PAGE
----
Sunday, February 11, 2007

Double Helix Nebula Disovered

From the UCLA Division of Physical Sciences:

Astronomers Report Unprecedented Double Helix Nebula Near Center of the Milky Way

Astronomers report an unprecedented elongated double helix nebula near the center of our Milky Way galaxy, using observations from NASA's Spitzer Space Telescope. The part of the nebula the astronomers observed stretches 80 light years in length. The research is published March 16 in the journal Nature.

"We see two intertwining strands wrapped around each other as in a DNA molecule," said Mark Morris, a UCLA professor of physics and astronomy, and lead author. "Nobody has ever seen anything like that before in the cosmic realm. Most nebulae are either spiral galaxies full of stars or formless amorphous conglomerations of dust and gas — space weather. What we see indicates a high degree of order."

And from later in the article:

Morris has argued for many years that the magnetic field at the galactic center is extremely strong; the research published in Nature strongly supports that view.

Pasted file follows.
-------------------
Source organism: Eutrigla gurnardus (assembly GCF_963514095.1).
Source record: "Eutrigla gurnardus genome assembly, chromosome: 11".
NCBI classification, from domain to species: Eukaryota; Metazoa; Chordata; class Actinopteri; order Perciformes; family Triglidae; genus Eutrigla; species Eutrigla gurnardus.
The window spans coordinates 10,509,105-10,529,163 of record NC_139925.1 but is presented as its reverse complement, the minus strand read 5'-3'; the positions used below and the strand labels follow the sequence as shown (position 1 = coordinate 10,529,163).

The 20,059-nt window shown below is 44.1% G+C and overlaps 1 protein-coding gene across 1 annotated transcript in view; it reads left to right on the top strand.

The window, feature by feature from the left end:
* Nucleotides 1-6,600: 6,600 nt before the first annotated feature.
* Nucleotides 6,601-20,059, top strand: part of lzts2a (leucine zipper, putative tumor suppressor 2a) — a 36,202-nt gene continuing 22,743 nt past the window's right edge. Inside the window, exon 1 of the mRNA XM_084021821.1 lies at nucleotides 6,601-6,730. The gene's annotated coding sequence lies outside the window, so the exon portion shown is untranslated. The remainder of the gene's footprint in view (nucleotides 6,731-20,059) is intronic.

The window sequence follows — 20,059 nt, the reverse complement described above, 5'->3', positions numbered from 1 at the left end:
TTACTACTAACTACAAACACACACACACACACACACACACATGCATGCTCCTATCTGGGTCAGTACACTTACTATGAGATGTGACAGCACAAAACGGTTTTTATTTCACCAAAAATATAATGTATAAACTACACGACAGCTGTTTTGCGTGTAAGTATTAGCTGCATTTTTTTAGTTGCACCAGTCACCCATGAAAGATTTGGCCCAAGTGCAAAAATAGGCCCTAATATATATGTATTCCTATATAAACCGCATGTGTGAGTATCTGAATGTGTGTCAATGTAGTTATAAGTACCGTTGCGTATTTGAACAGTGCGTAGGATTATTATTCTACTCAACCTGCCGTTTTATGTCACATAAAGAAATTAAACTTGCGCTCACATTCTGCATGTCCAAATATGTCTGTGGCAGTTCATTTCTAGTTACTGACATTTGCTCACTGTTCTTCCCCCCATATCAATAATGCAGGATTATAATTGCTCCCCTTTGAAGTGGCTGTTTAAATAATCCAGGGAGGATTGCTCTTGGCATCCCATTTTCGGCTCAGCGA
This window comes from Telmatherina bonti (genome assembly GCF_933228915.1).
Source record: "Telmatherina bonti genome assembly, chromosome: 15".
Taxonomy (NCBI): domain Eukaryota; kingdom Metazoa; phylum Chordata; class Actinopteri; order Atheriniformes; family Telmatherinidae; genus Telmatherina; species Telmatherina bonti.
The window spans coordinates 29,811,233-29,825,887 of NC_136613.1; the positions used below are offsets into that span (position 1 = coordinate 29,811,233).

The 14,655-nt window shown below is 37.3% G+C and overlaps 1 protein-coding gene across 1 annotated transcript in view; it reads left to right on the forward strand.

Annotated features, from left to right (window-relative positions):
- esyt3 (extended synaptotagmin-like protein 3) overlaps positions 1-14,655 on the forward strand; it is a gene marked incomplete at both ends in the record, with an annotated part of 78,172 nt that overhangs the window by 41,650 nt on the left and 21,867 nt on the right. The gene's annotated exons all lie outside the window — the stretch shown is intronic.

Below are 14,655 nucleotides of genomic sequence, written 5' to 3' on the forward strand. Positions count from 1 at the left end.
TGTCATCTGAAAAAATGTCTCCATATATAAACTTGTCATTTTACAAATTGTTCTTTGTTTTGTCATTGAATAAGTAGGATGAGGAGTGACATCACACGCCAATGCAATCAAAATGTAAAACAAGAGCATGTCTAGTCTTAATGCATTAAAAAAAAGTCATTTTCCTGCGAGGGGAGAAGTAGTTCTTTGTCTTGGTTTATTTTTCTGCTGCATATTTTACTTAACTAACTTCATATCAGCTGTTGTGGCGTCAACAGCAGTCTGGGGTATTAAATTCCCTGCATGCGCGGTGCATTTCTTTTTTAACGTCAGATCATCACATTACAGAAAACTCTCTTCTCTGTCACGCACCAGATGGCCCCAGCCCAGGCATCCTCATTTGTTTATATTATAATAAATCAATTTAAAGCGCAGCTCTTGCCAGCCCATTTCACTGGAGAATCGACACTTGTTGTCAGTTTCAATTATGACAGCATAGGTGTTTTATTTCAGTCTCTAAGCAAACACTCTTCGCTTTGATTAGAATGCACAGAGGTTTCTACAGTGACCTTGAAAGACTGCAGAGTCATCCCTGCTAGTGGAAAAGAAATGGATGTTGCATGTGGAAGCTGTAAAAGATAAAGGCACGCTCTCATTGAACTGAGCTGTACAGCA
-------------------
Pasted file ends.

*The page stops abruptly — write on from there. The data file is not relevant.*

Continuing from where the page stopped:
The magnetic field at the galactic center, though 1,000 times weaker than the magnetic field on the sun, occupies such a large volume that it has vastly more energy than the magnetic field on the sun. It has the energy equivalent of 1,000 supernovae.

What launches the wave, twisting the magnetic field lines near the center of the Milky Way? Morris thinks the answer is not the monstrous black hole at the galactic center, at least not directly.

Orbiting the black hole like the rings of Saturn, several light years away, is a massive disk of gas called the circumnuclear disk; Morris hypothesizes that the magnetic field lines are anchored in this disk. The disk orbits the black hole approximately once every 10,000 years.

"Once every 10,000 years is exactly what we need to explain the twisting of the magnetic field lines that we see in the double helix nebula," Morris said.

That's just really damn cool.

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